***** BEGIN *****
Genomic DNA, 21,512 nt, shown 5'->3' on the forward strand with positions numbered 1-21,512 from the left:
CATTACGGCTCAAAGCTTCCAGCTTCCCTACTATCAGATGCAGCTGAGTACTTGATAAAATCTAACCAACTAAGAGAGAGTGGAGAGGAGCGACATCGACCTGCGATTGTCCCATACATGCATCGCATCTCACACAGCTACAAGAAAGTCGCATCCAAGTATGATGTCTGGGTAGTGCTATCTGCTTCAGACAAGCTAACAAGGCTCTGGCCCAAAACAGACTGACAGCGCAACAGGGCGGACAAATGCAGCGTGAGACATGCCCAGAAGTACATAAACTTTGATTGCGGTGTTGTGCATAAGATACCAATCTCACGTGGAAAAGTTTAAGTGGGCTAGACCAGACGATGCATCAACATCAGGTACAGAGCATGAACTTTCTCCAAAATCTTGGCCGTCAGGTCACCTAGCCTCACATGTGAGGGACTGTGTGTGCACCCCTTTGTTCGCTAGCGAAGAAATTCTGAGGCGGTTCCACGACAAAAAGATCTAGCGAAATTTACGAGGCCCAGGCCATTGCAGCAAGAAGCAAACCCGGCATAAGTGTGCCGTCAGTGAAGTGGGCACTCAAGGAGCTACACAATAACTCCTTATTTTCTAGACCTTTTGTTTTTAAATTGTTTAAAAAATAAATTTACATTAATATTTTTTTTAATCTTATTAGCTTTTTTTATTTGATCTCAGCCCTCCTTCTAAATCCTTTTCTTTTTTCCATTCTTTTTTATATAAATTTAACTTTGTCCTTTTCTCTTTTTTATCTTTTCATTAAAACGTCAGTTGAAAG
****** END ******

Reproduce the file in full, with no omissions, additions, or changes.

Genomic DNA, 21,512 nt, shown 5'->3' on the forward strand with positions numbered 1-21,512 from the left:
CATTACGGCTCAAAGCTTCCAGCTTCCCTACTATCAGATGCAGCTGAGTACTTGATAAAATCTAACCAACTAAGAGAGAGTGGAGAGGAGCGACATCGACCTGCGATTGTCCCATACATGCATCGCATCTCACACAGCTACAAGAAAGTCGCATCCAAGTATGATGTCTGGGTAGTGCTATCTGCTTCAGACAAGCTAACAAGGCTCTGGCCCAAAACAGACTGACAGCGCAACAGGGCGGACAAATGCAGCGTGAGACATGCCCAGAAGTACATAAACTTTGATTGCGGTGTTGTGCATAAGATACCAATCTCACGTGGAAAAGTTTAAGTGGGCTAGACCAGACGATGCATCAACATCAGGTACAGAGCATGAACTTTCTCCAAAATCTTGGCCGTCAGGTCACCTAGCCTCACATGTGAGGGACTGTGTGTGCACCCCTTTGTTCGCTAGCGAAGAAATTCTGAGGCGGTTCCACGACAAAAAGATCTAGCGAAATTTACGAGGCCCAGGCCATTGCAGCAAGAAGCAAACCCGGCATAAGTGTGCCGTCAGTGAAGTGGGCACTCAAGGAGCTACACAATAACTCCTTATTTTCTAGACCTTTTGTTTTTAAATTGTTTAAAAAATAAATTTACATTAATATTTTTTTTAATCTTATTAGCTTTTTTTATTTGATCTCAGCCCTCCTTCTAAATCCTTTTCTTTTTTCCATTCTTTTTTATATAAATTTAACTTTGTCCTTTTCTCTTTTTTATCTTTTCATTAAAACGTCAGTTGAAAG